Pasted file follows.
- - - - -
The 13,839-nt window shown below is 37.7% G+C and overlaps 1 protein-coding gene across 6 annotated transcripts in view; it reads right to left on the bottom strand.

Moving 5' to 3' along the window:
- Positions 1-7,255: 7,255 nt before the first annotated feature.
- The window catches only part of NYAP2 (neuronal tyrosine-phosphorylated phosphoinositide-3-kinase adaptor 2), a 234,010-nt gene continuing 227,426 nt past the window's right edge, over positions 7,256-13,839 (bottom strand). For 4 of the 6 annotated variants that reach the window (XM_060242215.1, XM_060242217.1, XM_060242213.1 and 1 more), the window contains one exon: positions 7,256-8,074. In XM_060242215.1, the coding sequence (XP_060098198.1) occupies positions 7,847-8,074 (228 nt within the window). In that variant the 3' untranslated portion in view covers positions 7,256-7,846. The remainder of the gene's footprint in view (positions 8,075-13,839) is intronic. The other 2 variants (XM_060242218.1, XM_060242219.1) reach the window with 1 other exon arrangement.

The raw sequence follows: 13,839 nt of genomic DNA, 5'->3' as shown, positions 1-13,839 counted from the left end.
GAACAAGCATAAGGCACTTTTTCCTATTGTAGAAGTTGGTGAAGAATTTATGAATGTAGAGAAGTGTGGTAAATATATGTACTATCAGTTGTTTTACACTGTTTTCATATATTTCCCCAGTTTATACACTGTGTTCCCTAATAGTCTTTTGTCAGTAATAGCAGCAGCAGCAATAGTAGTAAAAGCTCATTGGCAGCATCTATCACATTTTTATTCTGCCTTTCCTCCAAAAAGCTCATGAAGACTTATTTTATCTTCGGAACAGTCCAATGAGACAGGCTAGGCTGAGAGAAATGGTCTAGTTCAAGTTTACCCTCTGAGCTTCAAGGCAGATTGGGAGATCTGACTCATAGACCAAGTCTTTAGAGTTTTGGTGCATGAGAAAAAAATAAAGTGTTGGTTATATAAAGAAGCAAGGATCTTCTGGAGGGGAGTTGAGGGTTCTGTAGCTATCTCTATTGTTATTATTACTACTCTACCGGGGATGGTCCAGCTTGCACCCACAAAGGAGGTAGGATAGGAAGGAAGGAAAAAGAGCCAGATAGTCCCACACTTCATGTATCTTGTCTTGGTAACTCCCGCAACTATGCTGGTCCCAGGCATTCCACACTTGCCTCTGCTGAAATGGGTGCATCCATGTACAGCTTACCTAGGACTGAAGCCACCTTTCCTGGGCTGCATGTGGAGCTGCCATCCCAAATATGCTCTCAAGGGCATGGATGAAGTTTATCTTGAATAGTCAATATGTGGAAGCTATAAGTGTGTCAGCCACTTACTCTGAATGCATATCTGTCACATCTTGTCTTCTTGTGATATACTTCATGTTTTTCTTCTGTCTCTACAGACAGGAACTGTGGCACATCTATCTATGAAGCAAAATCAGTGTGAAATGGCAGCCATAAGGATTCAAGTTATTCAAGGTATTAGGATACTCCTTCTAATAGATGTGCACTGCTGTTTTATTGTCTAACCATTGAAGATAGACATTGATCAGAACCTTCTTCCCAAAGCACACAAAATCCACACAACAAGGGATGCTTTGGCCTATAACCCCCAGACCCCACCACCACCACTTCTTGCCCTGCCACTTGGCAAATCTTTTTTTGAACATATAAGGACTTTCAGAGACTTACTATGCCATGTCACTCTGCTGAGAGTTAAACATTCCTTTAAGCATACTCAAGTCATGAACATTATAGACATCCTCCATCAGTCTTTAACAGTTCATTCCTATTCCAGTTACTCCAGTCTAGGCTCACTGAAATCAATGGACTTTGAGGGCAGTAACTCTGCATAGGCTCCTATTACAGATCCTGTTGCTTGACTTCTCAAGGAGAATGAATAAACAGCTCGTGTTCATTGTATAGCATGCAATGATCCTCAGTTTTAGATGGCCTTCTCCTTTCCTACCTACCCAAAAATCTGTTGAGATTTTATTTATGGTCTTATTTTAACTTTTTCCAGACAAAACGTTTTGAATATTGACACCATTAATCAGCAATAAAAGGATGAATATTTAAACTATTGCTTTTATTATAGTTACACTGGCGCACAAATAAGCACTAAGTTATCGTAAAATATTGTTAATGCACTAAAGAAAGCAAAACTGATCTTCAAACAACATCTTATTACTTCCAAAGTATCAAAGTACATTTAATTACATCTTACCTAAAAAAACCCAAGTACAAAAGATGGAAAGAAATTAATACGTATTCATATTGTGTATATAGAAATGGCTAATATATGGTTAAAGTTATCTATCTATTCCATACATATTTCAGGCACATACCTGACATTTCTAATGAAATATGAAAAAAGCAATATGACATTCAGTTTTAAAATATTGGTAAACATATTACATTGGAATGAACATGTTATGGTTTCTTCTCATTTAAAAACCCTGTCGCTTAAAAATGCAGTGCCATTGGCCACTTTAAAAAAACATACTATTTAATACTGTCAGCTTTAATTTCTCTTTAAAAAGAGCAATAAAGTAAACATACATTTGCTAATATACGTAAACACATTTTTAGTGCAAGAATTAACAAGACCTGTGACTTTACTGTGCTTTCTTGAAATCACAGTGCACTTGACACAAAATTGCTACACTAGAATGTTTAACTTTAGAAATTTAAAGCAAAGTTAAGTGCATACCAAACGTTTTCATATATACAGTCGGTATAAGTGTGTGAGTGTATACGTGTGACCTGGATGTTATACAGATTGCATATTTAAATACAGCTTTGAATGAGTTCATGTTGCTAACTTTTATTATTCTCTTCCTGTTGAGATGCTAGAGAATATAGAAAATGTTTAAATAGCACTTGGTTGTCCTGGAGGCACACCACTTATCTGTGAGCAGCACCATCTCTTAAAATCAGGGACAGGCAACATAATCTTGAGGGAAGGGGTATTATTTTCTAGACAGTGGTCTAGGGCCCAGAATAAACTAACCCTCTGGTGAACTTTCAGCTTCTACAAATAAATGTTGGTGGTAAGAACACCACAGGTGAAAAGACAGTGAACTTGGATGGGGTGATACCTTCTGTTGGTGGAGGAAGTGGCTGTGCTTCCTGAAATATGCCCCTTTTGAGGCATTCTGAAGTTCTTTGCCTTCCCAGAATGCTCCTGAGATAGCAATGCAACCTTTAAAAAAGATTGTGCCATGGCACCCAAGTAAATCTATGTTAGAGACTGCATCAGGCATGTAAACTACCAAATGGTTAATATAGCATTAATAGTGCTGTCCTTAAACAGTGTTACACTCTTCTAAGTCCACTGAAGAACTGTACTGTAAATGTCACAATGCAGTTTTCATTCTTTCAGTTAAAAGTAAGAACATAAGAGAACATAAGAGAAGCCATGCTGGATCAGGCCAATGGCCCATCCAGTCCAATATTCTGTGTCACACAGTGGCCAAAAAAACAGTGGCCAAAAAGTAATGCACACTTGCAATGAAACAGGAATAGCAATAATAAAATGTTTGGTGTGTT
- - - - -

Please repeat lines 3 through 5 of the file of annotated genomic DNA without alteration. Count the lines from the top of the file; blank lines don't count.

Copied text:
- Positions 1-7,255: 7,255 nt before the first annotated feature.
- The window catches only part of NYAP2 (neuronal tyrosine-phosphorylated phosphoinositide-3-kinase adaptor 2), a 234,010-nt gene continuing 227,426 nt past the window's right edge, over positions 7,256-13,839 (bottom strand). For 4 of the 6 annotated variants that reach the window (XM_060242215.1, XM_060242217.1, XM_060242213.1 and 1 more), the window contains one exon: positions 7,256-8,074. In XM_060242215.1, the coding sequence (XP_060098198.1) occupies positions 7,847-8,074 (228 nt within the window). In that variant the 3' untranslated portion in view covers positions 7,256-7,846. The remainder of the gene's footprint in view (positions 8,075-13,839) is intronic. The other 2 variants (XM_060242218.1, XM_060242219.1) reach the window with 1 other exon arrangement.

The raw sequence follows: 13,839 nt of genomic DNA, 5'->3' as shown, positions 1-13,839 counted from the left end.